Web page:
In yet another expansion of the scope of retaliation protections under Title VII1 , on January 24, 2011, the U.S. Supreme Court unanimously held that an employee who is a “close associate” of another employee who files a discrimination claim may sue the employer for retaliation.

Eric Thompson was fired, allegedly in response to a sex discrimination complaint his fiancée (also an employee of the same company) filed with the EEOC. Three weeks after the EEOC contacted the company to investigate the fiancée’s Charge, Thompson (who was not interviewed in the investigation) was fired. Although the company claims he was fired for poor performance and for writing a derogatory memo about the company’s management practices, he claims he was fired in retaliation for his fiancée’s Charge. The trial court and (eventually) the Sixth Circuit Court of Appeals ruled that Thompson could not bring a retaliation claim because he did not personally oppose an unlawful employment practice or assist in an investigation.

The Supreme Court reversed the lower courts’ rulings, reasoning that Title VII’s purpose “is to protect employees from their employers’ unlawful actions,” and holding that Thompson falls within the “zone of interests” protected by Title VII. Hearkening back to the standard enunciated in its 2006 Burlington Northern Santa Fe case, the Court found that a “reasonable worker might be dissuaded” from engaging in protected activity if she knew that her fiancé would be fired.

The Court instructed that firing a complaining employee’s close family member will “almost always” meet the standard but declined to specify any fixed class of individuals or particular prohibited act within Title VII’s protection because “the significance of any given act of retaliation will often depend upon the particular circumstances.” Moreover, the Court pronounced that “Title VII’s anti-retaliation provision is simply not reducible to a comprehensive set of clear rulings.”

This latest case establishes once again that retaliation cases are even more fact-intensive than other discrimination claims. That means they are less susceptible to summary judgment, and instead must be tried to juries. (This very case has been sent back to trial to determine why Thompson was fired. No jury has answered that question – yet.)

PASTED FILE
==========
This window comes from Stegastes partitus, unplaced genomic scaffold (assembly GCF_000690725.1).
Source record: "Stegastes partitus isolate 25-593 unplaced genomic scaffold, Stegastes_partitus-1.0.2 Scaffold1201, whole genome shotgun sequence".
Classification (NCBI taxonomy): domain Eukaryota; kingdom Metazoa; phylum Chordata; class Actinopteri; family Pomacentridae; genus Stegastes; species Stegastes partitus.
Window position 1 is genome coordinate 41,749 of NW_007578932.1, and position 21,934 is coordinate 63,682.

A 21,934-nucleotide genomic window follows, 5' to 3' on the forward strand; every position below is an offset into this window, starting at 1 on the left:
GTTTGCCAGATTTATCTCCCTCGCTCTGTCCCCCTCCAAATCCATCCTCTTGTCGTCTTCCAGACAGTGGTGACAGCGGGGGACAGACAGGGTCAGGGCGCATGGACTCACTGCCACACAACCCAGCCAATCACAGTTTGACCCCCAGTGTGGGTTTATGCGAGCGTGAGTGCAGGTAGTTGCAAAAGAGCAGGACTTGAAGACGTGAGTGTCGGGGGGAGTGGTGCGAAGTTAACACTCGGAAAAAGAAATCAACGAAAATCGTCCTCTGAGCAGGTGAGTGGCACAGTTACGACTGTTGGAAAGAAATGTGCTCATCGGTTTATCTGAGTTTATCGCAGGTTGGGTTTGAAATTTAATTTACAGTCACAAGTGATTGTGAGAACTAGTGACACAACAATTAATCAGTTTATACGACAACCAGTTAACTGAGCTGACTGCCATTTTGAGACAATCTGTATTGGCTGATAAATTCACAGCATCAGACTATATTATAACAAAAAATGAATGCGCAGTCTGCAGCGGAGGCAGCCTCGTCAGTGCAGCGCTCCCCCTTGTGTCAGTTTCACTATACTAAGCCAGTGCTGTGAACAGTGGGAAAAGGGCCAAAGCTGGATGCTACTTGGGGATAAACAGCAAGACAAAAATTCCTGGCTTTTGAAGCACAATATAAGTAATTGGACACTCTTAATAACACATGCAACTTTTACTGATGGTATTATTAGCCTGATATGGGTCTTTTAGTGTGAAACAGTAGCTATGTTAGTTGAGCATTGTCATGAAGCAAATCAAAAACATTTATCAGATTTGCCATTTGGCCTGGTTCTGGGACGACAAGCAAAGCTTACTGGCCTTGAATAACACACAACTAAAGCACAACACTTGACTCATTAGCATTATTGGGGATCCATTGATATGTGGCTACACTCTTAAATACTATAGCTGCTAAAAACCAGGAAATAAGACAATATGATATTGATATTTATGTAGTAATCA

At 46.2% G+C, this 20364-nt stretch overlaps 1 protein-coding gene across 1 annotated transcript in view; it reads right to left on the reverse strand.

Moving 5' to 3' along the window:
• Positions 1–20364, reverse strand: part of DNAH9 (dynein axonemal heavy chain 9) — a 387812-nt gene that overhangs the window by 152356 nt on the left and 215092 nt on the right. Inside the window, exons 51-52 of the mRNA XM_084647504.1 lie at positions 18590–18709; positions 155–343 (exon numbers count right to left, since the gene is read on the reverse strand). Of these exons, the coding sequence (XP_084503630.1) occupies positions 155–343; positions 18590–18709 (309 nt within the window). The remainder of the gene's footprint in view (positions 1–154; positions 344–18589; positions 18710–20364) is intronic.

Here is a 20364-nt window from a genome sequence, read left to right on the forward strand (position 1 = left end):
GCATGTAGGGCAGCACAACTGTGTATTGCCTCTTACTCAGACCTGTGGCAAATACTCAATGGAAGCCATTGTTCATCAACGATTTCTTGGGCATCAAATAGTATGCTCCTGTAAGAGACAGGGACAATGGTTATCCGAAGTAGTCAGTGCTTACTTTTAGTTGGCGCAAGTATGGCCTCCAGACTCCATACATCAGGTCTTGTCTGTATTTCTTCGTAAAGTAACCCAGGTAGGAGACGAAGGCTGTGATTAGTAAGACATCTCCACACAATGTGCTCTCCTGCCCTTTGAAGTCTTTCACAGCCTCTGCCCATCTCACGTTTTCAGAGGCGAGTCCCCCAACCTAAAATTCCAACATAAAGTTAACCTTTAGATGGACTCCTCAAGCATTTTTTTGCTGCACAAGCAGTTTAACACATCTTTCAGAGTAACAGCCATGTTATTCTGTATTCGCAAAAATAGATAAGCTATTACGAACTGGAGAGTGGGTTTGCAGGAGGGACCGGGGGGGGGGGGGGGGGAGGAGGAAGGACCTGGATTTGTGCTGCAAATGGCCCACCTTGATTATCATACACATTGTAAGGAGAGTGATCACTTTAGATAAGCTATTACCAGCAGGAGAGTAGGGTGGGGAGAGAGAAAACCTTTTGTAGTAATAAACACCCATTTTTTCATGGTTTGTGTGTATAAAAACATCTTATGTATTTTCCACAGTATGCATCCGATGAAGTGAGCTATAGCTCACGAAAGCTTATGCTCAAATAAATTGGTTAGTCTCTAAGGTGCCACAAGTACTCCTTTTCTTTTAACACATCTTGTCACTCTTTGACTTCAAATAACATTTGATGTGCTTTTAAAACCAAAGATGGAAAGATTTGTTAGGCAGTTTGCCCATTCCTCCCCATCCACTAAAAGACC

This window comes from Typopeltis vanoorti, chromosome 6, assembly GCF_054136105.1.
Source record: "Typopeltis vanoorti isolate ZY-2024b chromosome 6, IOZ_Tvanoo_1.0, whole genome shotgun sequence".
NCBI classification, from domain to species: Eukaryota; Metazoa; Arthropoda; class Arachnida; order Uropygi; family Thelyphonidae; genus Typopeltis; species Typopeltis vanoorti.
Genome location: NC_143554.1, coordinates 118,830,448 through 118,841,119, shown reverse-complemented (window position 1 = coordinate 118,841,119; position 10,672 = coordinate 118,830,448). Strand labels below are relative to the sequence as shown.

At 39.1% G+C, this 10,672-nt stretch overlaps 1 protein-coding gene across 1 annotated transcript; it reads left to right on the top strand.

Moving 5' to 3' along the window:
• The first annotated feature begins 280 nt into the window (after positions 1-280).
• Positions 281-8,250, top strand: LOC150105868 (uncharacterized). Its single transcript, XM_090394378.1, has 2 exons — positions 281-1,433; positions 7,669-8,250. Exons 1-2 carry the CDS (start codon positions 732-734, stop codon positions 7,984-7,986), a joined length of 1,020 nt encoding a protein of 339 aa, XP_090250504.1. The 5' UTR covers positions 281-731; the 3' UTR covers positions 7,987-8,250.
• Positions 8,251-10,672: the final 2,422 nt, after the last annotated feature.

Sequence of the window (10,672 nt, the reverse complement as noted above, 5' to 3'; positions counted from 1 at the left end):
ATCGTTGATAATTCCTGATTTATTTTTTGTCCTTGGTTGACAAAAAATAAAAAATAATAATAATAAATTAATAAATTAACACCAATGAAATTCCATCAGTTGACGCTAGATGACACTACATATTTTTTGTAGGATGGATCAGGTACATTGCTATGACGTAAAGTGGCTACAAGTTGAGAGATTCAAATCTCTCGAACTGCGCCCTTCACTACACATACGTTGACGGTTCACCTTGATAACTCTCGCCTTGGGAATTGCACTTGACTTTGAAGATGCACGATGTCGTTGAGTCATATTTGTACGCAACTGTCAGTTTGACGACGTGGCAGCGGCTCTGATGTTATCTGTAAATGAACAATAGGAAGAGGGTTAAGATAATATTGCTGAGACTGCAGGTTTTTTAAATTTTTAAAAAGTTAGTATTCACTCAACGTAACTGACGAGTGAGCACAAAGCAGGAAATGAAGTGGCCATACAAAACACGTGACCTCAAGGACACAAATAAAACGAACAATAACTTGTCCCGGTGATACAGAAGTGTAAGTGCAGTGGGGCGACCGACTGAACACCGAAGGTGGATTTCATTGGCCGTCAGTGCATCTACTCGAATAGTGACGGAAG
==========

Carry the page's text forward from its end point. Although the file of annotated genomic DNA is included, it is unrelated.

What Employers Should Do

Given the ambiguities about how “close” an association must be to bring non-complaining parties within statutory protection, employers must redouble their efforts to avoid situations where retaliation – real or perceived – can easily occur. We recommend employers consider the following actions:

  • Train your managers and supervisors on the expanding scope of these anti-retaliation protections and the range of their actions that could “dissuade a reasonable person” from complaining.
  • Minimize the number of people who know about and are involved in any Charge or protected complaint.
    • This can help protect complainants, witnesses, and “close associates” from retaliation, and supervisors and the company from claims of retaliation.
  • Instruct – in writing – every supervisory representative who does know about the complaint or is involved in the investigation of the anti-retaliation protections.
    • Special care should be taken when the target of the complaint is a supervisor or manager. (When the complaint is of discrimination as distinguished from harassment, the target inevitably is a manager or supervisor.)
    • Re-evaluate your rules regarding the placement of family members and “close associates.” (If you allow family members and “close associates” to work for the organization, do you require that they work in separate departments, and/or with different supervisors, and/or on different shifts?) If they work in different areas and/or for supervisors, you can better shield those supervisors from knowledge of the complaint.
  • If any adverse action toward any complainant, witness, or “close associate” is contemplated, it would be best, if possible, for that decision to be made by someone without knowledge of the individual’s complaint or involvement or association.
  • Whether or not decision makers have knowledge of the complaint, involvement, or participation, fully verify and document the legitimate, non-retaliatory reasons for any adverse action taken.

Remember: The closer in time any adverse action is to the protected complaint (or the decision maker’s knowledge of the complaint), the stronger the inference of retaliatory intent. Make sure the action you intend to take is worth the risk you incur.